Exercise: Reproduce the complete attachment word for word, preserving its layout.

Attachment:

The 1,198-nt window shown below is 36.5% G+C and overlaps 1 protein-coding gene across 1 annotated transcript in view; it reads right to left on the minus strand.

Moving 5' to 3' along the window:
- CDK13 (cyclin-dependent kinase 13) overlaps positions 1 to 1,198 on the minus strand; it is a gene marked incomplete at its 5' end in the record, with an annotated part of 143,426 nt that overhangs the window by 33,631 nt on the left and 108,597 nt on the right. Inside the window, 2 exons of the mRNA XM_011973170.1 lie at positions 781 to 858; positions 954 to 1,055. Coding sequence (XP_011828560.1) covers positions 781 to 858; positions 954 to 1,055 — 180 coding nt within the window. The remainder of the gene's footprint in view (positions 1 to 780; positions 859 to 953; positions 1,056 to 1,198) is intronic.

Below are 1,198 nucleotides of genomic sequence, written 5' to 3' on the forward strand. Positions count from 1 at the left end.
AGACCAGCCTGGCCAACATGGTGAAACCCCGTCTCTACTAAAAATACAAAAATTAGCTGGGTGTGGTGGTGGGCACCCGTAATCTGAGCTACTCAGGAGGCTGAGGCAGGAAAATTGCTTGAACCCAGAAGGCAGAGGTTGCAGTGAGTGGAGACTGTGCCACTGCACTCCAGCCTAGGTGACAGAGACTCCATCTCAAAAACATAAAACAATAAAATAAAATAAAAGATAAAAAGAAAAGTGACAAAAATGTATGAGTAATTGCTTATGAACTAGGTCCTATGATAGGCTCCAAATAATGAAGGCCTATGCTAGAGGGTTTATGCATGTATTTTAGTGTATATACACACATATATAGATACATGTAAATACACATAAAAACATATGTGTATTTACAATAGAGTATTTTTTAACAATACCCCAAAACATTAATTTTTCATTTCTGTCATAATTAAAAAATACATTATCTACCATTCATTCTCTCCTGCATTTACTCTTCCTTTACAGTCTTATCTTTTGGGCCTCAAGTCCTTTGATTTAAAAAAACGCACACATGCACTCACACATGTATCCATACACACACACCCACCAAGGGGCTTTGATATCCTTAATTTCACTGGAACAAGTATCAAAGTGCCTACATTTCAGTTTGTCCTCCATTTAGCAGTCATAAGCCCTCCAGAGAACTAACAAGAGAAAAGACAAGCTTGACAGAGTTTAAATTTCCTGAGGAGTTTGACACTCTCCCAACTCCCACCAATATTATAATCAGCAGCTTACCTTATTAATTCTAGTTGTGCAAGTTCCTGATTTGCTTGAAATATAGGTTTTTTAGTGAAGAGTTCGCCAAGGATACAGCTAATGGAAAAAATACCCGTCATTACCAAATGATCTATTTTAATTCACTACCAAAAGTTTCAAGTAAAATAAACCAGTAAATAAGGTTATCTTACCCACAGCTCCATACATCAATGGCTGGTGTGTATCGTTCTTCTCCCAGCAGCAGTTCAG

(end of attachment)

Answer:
The 1,198-nt window shown below is 36.5% G+C and overlaps 1 protein-coding gene across 1 annotated transcript in view; it reads right to left on the minus strand.

Moving 5' to 3' along the window:
- CDK13 (cyclin-dependent kinase 13) overlaps positions 1 to 1,198 on the minus strand; it is a gene marked incomplete at its 5' end in the record, with an annotated part of 143,426 nt that overhangs the window by 33,631 nt on the left and 108,597 nt on the right. Inside the window, 2 exons of the mRNA XM_011973170.1 lie at positions 781 to 858; positions 954 to 1,055. Coding sequence (XP_011828560.1) covers positions 781 to 858; positions 954 to 1,055 — 180 coding nt within the window. The remainder of the gene's footprint in view (positions 1 to 780; positions 859 to 953; positions 1,056 to 1,198) is intronic.

Below are 1,198 nucleotides of genomic sequence, written 5' to 3' on the forward strand. Positions count from 1 at the left end.
AGACCAGCCTGGCCAACATGGTGAAACCCCGTCTCTACTAAAAATACAAAAATTAGCTGGGTGTGGTGGTGGGCACCCGTAATCTGAGCTACTCAGGAGGCTGAGGCAGGAAAATTGCTTGAACCCAGAAGGCAGAGGTTGCAGTGAGTGGAGACTGTGCCACTGCACTCCAGCCTAGGTGACAGAGACTCCATCTCAAAAACATAAAACAATAAAATAAAATAAAAGATAAAAAGAAAAGTGACAAAAATGTATGAGTAATTGCTTATGAACTAGGTCCTATGATAGGCTCCAAATAATGAAGGCCTATGCTAGAGGGTTTATGCATGTATTTTAGTGTATATACACACATATATAGATACATGTAAATACACATAAAAACATATGTGTATTTACAATAGAGTATTTTTTAACAATACCCCAAAACATTAATTTTTCATTTCTGTCATAATTAAAAAATACATTATCTACCATTCATTCTCTCCTGCATTTACTCTTCCTTTACAGTCTTATCTTTTGGGCCTCAAGTCCTTTGATTTAAAAAAACGCACACATGCACTCACACATGTATCCATACACACACACCCACCAAGGGGCTTTGATATCCTTAATTTCACTGGAACAAGTATCAAAGTGCCTACATTTCAGTTTGTCCTCCATTTAGCAGTCATAAGCCCTCCAGAGAACTAACAAGAGAAAAGACAAGCTTGACAGAGTTTAAATTTCCTGAGGAGTTTGACACTCTCCCAACTCCCACCAATATTATAATCAGCAGCTTACCTTATTAATTCTAGTTGTGCAAGTTCCTGATTTGCTTGAAATATAGGTTTTTTAGTGAAGAGTTCGCCAAGGATACAGCTAATGGAAAAAATACCCGTCATTACCAAATGATCTATTTTAATTCACTACCAAAAGTTTCAAGTAAAATAAACCAGTAAATAAGGTTATCTTACCCACAGCTCCATACATCAATGGCTGGTGTGTATCGTTCTTCTCCCAGCAGCAGTTCAG